Heritage Malta will be highlighting popular traditions and beliefs in souls and the afterlife, through l-Għid tal-Erwieħ at the Inquisitor’s Palace on November 4.
This event includes a traditional supper and the possibility of a sleep-over in the palace’s 17th-century prison cells.
Theatrical representations of the newwieħa (hired-mourners) will set the scene for the traditional meal based on the ħanżira tal-erwieħ. Its name originates from the local All Souls’ Day custom where the Maltese feasted on a pig let loose on the streets with a bell hanging around its neck. Entire neighbourhoods would feed it, and on the day cook it to feed the poor.
The roasted pig is the main dish in this thematic supper. This will be complimented by the maħluta, a bittersweet drink recalling the ups and downs in life, ftieti tal-għaża (toasted bread with garlic and parsley), kawlata (vegetable soup with pork), and l-għadam tal-mejtin a bone shaped almond-based sweet.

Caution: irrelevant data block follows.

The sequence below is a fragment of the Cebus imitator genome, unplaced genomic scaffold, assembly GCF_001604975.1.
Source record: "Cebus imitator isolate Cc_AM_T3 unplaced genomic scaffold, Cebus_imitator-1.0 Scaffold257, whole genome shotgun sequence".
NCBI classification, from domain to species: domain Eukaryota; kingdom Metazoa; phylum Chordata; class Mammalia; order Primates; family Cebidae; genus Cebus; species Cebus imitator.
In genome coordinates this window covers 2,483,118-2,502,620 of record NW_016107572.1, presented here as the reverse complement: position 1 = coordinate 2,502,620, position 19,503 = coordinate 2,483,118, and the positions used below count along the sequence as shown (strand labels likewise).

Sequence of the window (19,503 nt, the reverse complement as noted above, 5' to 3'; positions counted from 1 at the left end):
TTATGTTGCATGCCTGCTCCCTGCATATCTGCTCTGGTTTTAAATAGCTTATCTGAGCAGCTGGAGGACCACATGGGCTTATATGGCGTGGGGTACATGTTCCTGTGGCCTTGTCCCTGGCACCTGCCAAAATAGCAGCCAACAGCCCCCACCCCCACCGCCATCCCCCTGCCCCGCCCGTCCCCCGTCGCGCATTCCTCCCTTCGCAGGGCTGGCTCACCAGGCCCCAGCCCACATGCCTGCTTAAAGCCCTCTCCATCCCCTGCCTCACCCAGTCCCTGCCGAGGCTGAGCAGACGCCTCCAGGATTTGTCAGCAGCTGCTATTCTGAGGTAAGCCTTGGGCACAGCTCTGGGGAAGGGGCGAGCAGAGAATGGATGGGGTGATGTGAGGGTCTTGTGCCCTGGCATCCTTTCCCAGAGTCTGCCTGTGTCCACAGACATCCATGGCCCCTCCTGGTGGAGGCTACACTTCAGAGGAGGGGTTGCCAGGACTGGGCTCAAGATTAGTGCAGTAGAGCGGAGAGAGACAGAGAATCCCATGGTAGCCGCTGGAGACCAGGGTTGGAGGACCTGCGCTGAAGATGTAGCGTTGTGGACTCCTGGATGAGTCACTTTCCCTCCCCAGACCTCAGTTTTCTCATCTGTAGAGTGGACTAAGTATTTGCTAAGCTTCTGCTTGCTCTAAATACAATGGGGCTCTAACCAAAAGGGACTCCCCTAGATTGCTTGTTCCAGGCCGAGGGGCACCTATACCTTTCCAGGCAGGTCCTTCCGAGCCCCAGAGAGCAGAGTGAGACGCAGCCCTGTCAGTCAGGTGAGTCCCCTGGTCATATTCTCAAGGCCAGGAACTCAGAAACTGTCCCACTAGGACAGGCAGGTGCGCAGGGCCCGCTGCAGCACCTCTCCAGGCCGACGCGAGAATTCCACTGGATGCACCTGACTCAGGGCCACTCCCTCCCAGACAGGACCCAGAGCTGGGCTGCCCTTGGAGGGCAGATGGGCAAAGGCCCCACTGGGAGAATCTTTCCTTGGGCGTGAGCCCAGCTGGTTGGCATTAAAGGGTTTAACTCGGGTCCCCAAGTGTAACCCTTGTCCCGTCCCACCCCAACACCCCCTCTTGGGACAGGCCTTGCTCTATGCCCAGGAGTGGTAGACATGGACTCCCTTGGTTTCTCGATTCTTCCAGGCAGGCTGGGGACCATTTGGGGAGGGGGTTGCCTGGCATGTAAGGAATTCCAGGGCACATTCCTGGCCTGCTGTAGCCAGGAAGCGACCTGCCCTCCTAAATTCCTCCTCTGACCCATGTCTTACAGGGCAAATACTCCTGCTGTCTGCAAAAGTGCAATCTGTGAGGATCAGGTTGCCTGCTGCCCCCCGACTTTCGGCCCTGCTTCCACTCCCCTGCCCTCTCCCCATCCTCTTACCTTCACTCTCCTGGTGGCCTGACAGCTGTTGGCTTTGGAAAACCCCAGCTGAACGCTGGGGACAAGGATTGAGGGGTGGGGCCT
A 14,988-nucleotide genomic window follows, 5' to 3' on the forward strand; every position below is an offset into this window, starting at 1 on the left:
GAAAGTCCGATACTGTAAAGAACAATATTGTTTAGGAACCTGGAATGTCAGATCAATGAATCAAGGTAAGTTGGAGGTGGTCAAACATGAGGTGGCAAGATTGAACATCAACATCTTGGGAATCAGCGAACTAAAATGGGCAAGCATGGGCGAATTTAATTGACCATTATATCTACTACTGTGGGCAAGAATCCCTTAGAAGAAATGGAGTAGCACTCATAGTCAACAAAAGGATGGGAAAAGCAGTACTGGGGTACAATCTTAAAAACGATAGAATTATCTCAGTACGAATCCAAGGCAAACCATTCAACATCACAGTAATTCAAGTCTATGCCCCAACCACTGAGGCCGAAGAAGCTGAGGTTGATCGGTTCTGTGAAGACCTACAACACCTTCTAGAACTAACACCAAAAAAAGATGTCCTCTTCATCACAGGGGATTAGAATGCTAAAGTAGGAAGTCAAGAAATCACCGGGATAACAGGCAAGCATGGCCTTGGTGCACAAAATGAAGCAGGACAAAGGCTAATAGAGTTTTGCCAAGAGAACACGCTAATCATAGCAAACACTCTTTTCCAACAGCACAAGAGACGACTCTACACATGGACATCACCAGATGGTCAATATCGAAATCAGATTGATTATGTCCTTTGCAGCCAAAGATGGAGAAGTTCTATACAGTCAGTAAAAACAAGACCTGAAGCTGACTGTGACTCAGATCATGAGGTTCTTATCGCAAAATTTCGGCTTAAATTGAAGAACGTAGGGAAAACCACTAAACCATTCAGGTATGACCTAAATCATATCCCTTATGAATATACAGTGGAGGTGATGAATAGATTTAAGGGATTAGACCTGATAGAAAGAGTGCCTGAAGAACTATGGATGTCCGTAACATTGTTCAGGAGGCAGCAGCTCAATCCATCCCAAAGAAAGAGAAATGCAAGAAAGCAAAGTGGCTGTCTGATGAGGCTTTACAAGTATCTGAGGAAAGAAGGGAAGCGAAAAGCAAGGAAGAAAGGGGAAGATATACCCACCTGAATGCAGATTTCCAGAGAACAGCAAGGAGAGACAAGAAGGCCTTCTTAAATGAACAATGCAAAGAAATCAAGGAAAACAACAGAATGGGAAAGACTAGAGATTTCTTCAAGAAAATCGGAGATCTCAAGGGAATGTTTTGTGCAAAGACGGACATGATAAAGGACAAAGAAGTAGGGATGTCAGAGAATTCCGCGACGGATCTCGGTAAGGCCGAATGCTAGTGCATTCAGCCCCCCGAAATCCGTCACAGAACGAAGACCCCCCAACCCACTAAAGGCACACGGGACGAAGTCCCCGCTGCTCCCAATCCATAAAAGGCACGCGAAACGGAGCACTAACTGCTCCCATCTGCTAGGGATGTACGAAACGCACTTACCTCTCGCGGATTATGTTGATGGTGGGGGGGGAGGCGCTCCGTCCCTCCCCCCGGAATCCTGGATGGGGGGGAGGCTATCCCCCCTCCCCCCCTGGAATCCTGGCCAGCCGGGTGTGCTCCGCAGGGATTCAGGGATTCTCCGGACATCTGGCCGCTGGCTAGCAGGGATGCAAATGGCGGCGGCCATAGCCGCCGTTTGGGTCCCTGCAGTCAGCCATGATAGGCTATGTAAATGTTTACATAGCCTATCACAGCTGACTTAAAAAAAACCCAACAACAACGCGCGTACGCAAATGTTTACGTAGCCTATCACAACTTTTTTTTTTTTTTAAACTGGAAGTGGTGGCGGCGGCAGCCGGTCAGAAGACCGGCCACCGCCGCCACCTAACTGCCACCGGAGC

Apart from following coffins with outcries in funeral processions, the newwieħa used to go into mourners’ houses and break some pottery items or turn pots upside down because people were not meant to cook following the passing away of a relative.
A literary work written by Immanuel Mifsud will help participants reflect and set the scene before calling it a night. Those wishing to sleep over need their own sleeping bags and torches.
L-Għid tal-Erwieħ will be held in Maltese and is suggested for a mature audience.
Tickets, at €30 and €28 for HM members, are available from Heritage Malta sites and museums or online.
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